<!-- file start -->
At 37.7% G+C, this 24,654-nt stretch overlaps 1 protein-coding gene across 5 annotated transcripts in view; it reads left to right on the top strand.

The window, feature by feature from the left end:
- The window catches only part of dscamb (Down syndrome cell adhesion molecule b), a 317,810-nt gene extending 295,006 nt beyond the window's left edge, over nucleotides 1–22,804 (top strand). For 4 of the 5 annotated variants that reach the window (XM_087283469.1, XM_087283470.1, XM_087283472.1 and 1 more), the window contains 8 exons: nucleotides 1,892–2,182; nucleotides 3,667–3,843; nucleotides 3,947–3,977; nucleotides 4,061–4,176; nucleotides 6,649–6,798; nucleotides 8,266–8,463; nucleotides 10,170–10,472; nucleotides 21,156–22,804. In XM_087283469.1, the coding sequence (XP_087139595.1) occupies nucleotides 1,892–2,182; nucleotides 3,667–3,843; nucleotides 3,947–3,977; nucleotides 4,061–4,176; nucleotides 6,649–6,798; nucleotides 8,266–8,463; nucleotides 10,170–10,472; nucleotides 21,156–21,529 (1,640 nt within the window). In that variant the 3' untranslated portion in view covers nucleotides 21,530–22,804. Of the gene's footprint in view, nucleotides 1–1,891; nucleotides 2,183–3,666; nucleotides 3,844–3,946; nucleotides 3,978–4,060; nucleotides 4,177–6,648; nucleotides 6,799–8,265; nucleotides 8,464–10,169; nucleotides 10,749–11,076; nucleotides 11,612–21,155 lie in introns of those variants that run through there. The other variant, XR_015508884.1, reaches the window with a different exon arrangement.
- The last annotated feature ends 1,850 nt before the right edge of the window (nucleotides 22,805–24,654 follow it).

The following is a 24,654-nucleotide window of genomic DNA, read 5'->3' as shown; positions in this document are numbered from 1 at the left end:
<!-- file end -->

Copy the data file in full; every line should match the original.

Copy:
At 37.7% G+C, this 24,654-nt stretch overlaps 1 protein-coding gene across 5 annotated transcripts in view; it reads left to right on the top strand.

The window, feature by feature from the left end:
- The window catches only part of dscamb (Down syndrome cell adhesion molecule b), a 317,810-nt gene extending 295,006 nt beyond the window's left edge, over nucleotides 1–22,804 (top strand). For 4 of the 5 annotated variants that reach the window (XM_087283469.1, XM_087283470.1, XM_087283472.1 and 1 more), the window contains 8 exons: nucleotides 1,892–2,182; nucleotides 3,667–3,843; nucleotides 3,947–3,977; nucleotides 4,061–4,176; nucleotides 6,649–6,798; nucleotides 8,266–8,463; nucleotides 10,170–10,472; nucleotides 21,156–22,804. In XM_087283469.1, the coding sequence (XP_087139595.1) occupies nucleotides 1,892–2,182; nucleotides 3,667–3,843; nucleotides 3,947–3,977; nucleotides 4,061–4,176; nucleotides 6,649–6,798; nucleotides 8,266–8,463; nucleotides 10,170–10,472; nucleotides 21,156–21,529 (1,640 nt within the window). In that variant the 3' untranslated portion in view covers nucleotides 21,530–22,804. Of the gene's footprint in view, nucleotides 1–1,891; nucleotides 2,183–3,666; nucleotides 3,844–3,946; nucleotides 3,978–4,060; nucleotides 4,177–6,648; nucleotides 6,799–8,265; nucleotides 8,464–10,169; nucleotides 10,749–11,076; nucleotides 11,612–21,155 lie in introns of those variants that run through there. The other variant, XR_015508884.1, reaches the window with a different exon arrangement.
- The last annotated feature ends 1,850 nt before the right edge of the window (nucleotides 22,805–24,654 follow it).

The following is a 24,654-nucleotide window of genomic DNA, read 5'->3' as shown; positions in this document are numbered from 1 at the left end: